Union of Romanian Writers Prose Work of the Year, 2019
Observator cultural Award for Prose, 2019
20th Annual Radio Romania Cultural Award for Prose
1st Annual Sofia Nadejde Award for Women’s Literature
Fontana di Trevi reconfirms the fact that Gabriela Adamesteanu is one of Romania’s greatest living writers. The novel brings to the fore Letitia Branea (the longest-recurring character in this fictional world, also having been the protagonist of a trilogy), who arrives in present-day Bucharest from the West, where she now lives (in other words, she has become a migrant). The same as in the author’s previous books (although this one is obviously autonomous and can be read as a stand-alone novel, as well as a subtle and lasting summary), Fontana di Trevi deals with the theme of womanhood and, through it, Romania’s tumultuous recent history. The emphasis here shifts from the exhausting lovelessness experienced by a woman (who, in the absence of love, regards herself as abandoned, destined to a barren existence) to lovelessness and abandonment of one’s country, or as Letitia puts it, from mal aimée to mal du pays. With a past so difficult and murky, with a present so chaotic and turbulent, does Romania have any future? This is the terrible question that this novel asks, via impeccably orchestrated narrative lives.
These are the last photographs in which Serban Dumitriu appears. He was shot on 21 December 1989, at 17:41 hours, after he was hit by an armoured car, in front of the Danube Restaurant, during the so-called revolution.
“If it wasn’t a revolution, then why were a thousand people killed?” I asked Petru.
“There you go again! That’s exactly why! Didn’t they need bloodshed so that they could call it that?”
“You mean, the dead were part of the plan from the very start?”
He didn’t have anything to say to that, and I cannot now believe that the people who planned it could have been so callous as to murder innocent children like Serban! But they only reached an agreement among themselves after they’d achieved their death toll, as Petru seemed to believe, waving his hand in disgust.
Sultana told me that her daughter cut her hair like a boy’s after she found out about Serban’s death: “What a sad Christmas we had, Letitia! Claudia wasn’t talking to us, she was bewildered because she was never going to see Serban again, up till then they’d always been together.”
They’d met in the private-lessons factory of a famous professor who, at his home in an inter-bellum building on Maria Rosetti, coached pupils in mathematics for the first stage at lycée. They both got into the Sava Lycée, in the exclusive mathematics and physics class, but in the second stage they worried they wouldn’t be able to keep up with their prize-winning fellow pupils. Claudia had transferred to humanities and, on Petru’s advice, she sat the exam to study linguistics at university; Serban entered the mechanical engineering class and went on to study at the polytechnic, but very soon realised he didn’t like engineering. He would go straight from courses to Linden Lane, to the Moraru family’s house. Claudia didn’t much like going to his house; she thought his elegant mother, a lecturer in pharmacology, looked down on her. They’d planned to go camping at the 2 May seaside resort after the summer exams.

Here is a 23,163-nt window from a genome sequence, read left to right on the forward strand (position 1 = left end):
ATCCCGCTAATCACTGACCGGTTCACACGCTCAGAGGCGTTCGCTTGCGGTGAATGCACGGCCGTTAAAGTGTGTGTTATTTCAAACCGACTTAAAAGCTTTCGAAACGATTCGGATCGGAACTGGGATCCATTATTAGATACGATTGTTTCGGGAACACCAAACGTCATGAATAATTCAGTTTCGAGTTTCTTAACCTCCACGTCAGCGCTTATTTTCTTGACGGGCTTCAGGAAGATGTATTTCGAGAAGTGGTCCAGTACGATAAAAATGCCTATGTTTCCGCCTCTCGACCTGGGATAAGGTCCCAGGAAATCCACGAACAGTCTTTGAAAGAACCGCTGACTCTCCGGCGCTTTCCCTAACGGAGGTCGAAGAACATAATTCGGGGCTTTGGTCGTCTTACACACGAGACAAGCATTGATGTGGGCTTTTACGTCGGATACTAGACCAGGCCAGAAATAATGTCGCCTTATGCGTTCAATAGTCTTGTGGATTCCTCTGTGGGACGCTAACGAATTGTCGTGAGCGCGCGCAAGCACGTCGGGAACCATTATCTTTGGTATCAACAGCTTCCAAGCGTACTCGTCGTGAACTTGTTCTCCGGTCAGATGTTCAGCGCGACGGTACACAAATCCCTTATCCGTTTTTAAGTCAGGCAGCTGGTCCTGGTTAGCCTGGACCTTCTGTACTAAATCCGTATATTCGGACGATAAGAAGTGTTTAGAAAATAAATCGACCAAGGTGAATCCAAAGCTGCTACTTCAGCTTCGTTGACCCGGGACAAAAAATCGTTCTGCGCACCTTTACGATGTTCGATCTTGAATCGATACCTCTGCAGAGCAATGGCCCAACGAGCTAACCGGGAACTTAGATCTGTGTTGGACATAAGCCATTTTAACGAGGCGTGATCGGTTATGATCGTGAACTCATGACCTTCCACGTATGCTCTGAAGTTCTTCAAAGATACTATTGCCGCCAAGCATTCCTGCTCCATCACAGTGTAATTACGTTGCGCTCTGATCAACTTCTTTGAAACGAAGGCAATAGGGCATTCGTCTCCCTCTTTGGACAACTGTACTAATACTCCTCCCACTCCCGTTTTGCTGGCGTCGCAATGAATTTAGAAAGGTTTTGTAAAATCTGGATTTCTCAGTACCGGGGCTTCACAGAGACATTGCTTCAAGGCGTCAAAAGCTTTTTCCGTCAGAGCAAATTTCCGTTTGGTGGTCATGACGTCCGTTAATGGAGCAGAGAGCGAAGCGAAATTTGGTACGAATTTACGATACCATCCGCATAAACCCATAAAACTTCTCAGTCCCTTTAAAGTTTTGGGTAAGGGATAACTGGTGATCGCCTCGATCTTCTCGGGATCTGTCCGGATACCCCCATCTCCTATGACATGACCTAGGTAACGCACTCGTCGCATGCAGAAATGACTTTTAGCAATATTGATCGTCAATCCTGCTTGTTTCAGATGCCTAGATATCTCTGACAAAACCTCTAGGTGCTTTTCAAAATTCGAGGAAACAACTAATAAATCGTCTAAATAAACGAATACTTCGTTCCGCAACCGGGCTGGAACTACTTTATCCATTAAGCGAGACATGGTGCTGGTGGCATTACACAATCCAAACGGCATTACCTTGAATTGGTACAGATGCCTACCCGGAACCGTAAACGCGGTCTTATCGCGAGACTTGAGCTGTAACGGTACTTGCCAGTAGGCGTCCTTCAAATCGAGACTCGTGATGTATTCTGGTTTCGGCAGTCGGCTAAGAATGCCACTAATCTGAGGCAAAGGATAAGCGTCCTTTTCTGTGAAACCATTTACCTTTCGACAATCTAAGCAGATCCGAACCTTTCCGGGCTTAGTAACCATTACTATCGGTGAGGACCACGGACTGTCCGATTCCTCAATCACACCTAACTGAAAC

They were given their winter holiday earlier than usual. Could anybody have known what was to follow?
On 21 December 1989, the weather was like in March, the sky was blue and the temperature was twenty degrees in the afternoon. They decided to see a film, in the centre of town, but they had to wait a long time before an unexpectedly empty bus finally arrived. When they reached the Conservatory, the driver shouted that traffic had been stopped, he quickly got off the bus and ran like a madman in the direction of Cismigiu Park. The passengers were talking about a demonstration, but the two of them didn’t listen, they set off on foot.
When they reached Victory Avenue, by the Athénée Palace, they froze. The whole of the Palace courtyard, up to the railings, was full of soldiers pointing their guns in the direction of the Central Committee building, and from the Cina Restaurant on Onesti Street as far as Magheru Boulevard, the road was blocked, but by whom? Only in films on video had they ever seen such extra-terrestrial uniforms, helmets and see-through shields, massed rank upon rank.
“Cool! Just like in Star Wars!” Serban whispered.
A little farther away were parked police vans with barred windows; they’d sometimes seen vans like that driving through the city. There wasn’t a single soul in Palace Square. Red flags and tricolours, placards reading Ceausescu fights for our entire nation, Our pride and esteem, Ceausescu Romania were lying on the ground, having been trampled underfoot, among plastic bags, pieces of paper, a muddy scarf, a high-heeled shoe lost in the stampede—but how could somebody run away wearing only one shoe and, more to the point, why?
“It’s started! See? What I’ve been telling you!” whispered Serban in exaltation.
Claudia pinched him through his waterproof jacket to make him shut up, she walked with her eyes to the ground, lest they meet the suspicious eyes of the militiamen, on every street corner there were knots of them, glowering, watching the passers-by, some of whom they stopped, but the two of them were able to pass. They headed toward the Lutheran Church and then walking down one winding street after another they emerged on Magheru Boulevard.
There was not a single vehicle on the boulevard and in the unusual silence all that could be heard was the buzzing of a helicopter, flying low over the buildings, although they were unable to see it. The pavements were crowded with well-dressed people, from the centre of town, but also students in denim jackets, lycée pupils in school uniform, who were gazing into the middle of the road, where a group of people were shouting.